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Will Wendy's New Burger Be the New Coke?

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Throughout the history of franchised fast food, the burger wars have never been close. McDonald’s (MCD) has always owned majority market share, last year, claiming 49.5%, with Burger King (BKC) trailing in second place. You’d think, after all of these years, Wendy’s (WEN) would have finally acquiesced to its designation as the industry’s redheaded stepchild.

Instead, the burger chain is doing the unthinkable: changing its recipe. I suppose if it’s broke, you should try and fix it but these sorts of taste reinventions historically don’t work, lest we forget the taste and packaging Frankenstein that was “New Coke.”

After being unveiled in April 1985, it was only three months until Coca Cola (KO) pulled the recipe of its flagship product out of retirement and promised its immediate return to the marketplace.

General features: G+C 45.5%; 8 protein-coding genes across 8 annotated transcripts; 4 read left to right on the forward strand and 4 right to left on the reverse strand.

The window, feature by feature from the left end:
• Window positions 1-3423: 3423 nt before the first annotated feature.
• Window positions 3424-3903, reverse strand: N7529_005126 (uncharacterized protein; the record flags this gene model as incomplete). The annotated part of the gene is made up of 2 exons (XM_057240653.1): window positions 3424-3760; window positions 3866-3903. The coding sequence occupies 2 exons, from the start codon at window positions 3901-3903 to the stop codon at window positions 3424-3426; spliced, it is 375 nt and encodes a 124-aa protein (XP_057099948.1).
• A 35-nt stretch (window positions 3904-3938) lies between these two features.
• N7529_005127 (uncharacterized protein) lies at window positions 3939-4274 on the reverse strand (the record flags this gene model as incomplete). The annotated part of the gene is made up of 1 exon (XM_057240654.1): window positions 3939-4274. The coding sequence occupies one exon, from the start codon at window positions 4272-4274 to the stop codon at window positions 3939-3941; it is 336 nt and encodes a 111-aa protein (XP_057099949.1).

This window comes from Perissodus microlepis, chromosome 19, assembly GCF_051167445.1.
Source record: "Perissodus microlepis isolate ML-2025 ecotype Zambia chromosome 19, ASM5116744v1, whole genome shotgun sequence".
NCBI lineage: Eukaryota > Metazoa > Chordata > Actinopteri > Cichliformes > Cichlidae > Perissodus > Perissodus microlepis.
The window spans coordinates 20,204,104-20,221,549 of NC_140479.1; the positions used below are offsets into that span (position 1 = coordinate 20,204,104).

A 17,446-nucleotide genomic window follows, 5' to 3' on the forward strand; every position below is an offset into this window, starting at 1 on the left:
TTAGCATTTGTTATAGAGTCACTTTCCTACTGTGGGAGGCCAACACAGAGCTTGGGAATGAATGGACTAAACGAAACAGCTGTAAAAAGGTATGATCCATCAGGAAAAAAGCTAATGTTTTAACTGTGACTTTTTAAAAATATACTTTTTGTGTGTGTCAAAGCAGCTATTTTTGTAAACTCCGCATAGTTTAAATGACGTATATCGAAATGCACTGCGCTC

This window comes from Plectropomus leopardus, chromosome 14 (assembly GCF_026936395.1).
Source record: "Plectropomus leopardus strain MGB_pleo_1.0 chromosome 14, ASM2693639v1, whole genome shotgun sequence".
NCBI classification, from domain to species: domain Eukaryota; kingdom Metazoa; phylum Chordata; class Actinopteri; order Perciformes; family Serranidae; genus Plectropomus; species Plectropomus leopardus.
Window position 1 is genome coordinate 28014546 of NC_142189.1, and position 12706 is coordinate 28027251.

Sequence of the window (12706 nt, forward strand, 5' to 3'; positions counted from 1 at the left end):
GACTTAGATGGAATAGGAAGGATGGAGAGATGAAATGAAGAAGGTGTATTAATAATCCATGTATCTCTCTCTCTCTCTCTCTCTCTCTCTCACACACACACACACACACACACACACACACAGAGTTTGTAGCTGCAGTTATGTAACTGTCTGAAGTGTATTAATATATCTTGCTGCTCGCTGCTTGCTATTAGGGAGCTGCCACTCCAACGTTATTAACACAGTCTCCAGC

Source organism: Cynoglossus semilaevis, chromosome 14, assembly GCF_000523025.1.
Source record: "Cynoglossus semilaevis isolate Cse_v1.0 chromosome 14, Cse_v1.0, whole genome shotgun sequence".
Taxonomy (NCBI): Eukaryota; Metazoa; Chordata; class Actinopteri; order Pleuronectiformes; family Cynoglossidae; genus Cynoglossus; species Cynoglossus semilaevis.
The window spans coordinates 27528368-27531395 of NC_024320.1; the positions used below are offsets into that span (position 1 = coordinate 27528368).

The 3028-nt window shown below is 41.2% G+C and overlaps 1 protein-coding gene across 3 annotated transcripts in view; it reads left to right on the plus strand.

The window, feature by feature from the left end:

Sure, Wendy’s burger isn’t the iconic Big Mac or Whopper but that little square-pattied sandwich was the only signature item the restaurant had. McDonald’s and Burger King have undergone image makeovers, re-imagined their menus to conform with new societal health standards and Burger King even modified its fries but the chains never messed with their bread and butter.

Now, after two years of intense tweaking and taste testing, Wendy’s has unveiled what it hopes will be the new golden calf of fast food burgers.

Today, the world is getting its first taste of Dave's Hot 'N Juicy, an unfortunate name, not only for its absence of pithiness, but for the suggestive image it conjures of Wendy’s late founder Dave Thomas.

Inside its newly buttered, toasted bun, the burger has a thicker, meatier patty topped with red onion, a thick tomato slice and crinkle cut pickles.

"Our food was already good," said Denny Lynch, a Wendy's spokesman. "We wanted it to be better. Isn't that what long-term brands do? They reinvent themselves."

Only rarely and disastrously.
POSITION:  No positions in stocks mentioned.